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01-15-04: St. Marys board makes another round of cuts


ST. MARYS — More than 100 St. Marys school district residents and teachers attended a school board meeting Wednesday, some objecting to proposed cuts to the school budget.
Superintendent Paul Blaine submitted the proposed budget reduction plan to the board, which is divided into four tiers of cuts.
Some of the proposed cuts include closing Moulton and Noble elementary schools, staff reductions, cuts in transportation and eliminating all-day, everyday kindergarten.
“Certainly the hardest thing I have ever done as superintendent of this school is this,” Blaine said of the cuts. “It has been challenging both mentally and emotionally. But it has to be done. In November, we had an operating levy (1 percent income tax) defeated for the first time in this district, and that is the primary reason you have this document in front of you right now. Without the defeat, there wouldn’t be any need for these reductions.”
Blaine told residents the first round of cuts already was made this summer and included reductions in staffing, deferral of textbook purchases, restrictions in computer purchases, reductions in bus purchases and cuts in the assistant superintendent’s pay.
Board members at the meeting then approved the second tier of cuts, which included discontinuing driver’s education, getting rid of General Accepted Accounting Practices, reductions in high school computer science classes, eliminating professional leaves for teachers and cutting field trips for the remainder of the school year. The cuts begin Tuesday and will save the school about $158,788, Blaine said.
The third level of cuts proposed includes closing Moulton school, which houses 105 students in grades 1-6. At Moulton, 72 students are from the surrounding area and the other 33 are bused in from the East elementary area.
“Moulton is the most expensive school to operate,” Blaine said, adding the school has had a declining enrollment.
Another tier three cut that drew attention from the crowd was the elimination of the Memorial High School Academy Program, which helps at-risk students earn credits to graduate. The program is offered in the evenings and allows students to maintain full-time jobs.
“I am personally opposed to the cutting of this program because of its success,” guidance counselor Joann Liming said tearfully. “Many students would have dropped out if it weren’t for this program. Many of the students in this class lived alone or lived in cars because that is all they had. Many of them were absent for 40 days the year before. I’m afraid of what will happen to these kids. When you are in financial problems, the last thing you want to cut is something that gives you flexibility.”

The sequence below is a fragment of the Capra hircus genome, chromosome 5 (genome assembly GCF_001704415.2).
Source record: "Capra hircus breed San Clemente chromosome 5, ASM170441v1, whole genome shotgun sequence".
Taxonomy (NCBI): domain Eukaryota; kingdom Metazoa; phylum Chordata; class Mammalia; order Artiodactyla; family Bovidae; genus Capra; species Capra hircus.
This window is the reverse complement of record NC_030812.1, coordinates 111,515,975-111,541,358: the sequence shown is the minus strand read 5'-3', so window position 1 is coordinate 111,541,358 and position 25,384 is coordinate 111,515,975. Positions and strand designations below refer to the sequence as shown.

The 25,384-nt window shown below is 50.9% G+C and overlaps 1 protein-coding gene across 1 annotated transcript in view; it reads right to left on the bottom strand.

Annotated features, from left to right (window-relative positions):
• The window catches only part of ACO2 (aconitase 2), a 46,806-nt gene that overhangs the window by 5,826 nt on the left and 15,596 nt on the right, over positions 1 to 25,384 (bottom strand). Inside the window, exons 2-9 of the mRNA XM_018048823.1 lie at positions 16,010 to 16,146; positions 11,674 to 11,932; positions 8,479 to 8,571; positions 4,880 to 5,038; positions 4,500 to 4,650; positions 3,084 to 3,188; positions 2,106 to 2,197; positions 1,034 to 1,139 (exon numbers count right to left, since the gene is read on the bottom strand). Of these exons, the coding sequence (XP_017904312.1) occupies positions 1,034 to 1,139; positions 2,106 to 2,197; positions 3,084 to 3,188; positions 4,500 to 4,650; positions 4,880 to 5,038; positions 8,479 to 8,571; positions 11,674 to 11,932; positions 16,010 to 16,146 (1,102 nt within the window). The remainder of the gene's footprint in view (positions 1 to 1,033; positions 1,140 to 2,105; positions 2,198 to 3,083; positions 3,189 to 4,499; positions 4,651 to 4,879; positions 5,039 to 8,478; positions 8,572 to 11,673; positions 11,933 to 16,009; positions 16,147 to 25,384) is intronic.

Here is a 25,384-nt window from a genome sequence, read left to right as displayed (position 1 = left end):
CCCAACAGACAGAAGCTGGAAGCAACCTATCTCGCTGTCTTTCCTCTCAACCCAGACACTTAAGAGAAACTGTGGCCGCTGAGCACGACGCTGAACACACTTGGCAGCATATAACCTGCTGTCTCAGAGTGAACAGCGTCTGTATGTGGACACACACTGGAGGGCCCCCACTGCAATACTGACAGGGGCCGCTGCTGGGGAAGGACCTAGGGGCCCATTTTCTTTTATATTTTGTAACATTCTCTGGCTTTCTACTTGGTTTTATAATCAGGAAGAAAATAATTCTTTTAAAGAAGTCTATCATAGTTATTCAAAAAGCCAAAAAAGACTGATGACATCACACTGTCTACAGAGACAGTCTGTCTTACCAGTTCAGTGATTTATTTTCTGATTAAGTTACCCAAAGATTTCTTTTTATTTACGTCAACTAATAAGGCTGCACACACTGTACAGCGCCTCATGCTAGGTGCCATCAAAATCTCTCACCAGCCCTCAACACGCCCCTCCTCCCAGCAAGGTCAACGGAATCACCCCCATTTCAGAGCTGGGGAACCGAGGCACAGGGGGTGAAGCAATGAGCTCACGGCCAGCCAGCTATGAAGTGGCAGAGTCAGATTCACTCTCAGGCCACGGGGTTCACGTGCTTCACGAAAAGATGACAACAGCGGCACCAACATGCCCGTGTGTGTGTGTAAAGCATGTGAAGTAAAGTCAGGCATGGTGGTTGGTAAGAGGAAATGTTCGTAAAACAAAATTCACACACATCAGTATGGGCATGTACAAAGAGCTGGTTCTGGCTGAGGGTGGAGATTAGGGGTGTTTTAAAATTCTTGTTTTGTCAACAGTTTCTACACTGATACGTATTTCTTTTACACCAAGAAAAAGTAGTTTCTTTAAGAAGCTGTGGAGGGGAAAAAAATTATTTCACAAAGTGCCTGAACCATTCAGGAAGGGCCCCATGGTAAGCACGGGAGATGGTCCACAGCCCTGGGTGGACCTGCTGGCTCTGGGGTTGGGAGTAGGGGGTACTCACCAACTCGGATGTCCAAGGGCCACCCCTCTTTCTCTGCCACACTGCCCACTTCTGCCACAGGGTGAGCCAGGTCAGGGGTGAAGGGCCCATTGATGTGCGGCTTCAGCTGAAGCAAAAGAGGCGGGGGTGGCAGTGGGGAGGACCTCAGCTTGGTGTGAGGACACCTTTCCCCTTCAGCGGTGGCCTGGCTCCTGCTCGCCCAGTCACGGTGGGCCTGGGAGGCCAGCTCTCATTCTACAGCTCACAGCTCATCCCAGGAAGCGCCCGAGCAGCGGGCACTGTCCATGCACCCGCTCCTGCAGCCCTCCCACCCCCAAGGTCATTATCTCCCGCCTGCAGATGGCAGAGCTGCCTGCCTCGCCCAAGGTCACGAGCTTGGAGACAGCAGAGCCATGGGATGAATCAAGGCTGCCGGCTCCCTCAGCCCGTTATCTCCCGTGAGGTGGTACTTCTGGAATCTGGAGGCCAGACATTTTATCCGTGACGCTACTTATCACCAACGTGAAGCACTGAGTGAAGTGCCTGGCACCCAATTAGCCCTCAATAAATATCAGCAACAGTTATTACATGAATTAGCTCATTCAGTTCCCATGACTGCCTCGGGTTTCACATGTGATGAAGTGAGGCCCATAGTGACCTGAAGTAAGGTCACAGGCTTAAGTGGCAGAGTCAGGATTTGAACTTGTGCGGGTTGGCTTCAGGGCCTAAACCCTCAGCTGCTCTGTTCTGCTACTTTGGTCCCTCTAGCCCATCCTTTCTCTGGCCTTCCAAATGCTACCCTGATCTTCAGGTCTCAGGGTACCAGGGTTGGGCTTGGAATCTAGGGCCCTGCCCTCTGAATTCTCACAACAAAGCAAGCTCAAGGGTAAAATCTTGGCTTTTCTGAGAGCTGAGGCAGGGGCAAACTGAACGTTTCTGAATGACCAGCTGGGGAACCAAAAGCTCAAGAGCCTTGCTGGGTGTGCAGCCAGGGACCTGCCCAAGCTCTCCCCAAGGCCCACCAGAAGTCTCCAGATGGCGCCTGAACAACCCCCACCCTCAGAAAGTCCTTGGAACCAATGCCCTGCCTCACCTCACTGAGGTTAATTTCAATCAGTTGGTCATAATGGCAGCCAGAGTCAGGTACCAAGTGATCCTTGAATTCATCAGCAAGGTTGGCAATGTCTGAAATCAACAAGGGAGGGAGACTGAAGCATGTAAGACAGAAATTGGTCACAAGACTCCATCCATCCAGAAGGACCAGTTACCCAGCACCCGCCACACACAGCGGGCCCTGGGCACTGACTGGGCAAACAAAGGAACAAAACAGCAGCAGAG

Resident Sandy Dove also opposed cutting the program.
“I have a daughter that wouldn’t be a freshman in college right now if it weren’t for this program,” she said. “This is an outstanding program that serves at-risk students.”
New board member Craig Gottschalk said he feels the program is worthy and opposed cutting it. Other board members seemed to agree.
Other cuts proposed in the third round include eliminating art, music and physical education in the elementary schools, reducing teachers’ aides by five, cutting school library personnel and teaching positions, reducing worker’s compensation, cutting summer student workers, reducing school psychologist services, cutting the superintendent’s pay, discontinuing the district newsletter, increasing fees for summer classes and reducing the enrichment program for grades 3-6 and gifted supervision.
If approved by the board, the tier three cuts would go into effect July 1 and would save the school more than $3.4 million.
The tier four cuts would include closing Noble elementary school, no longer providing busing for some students, eliminating all-day, everyday
See ST. Marys, page 4A


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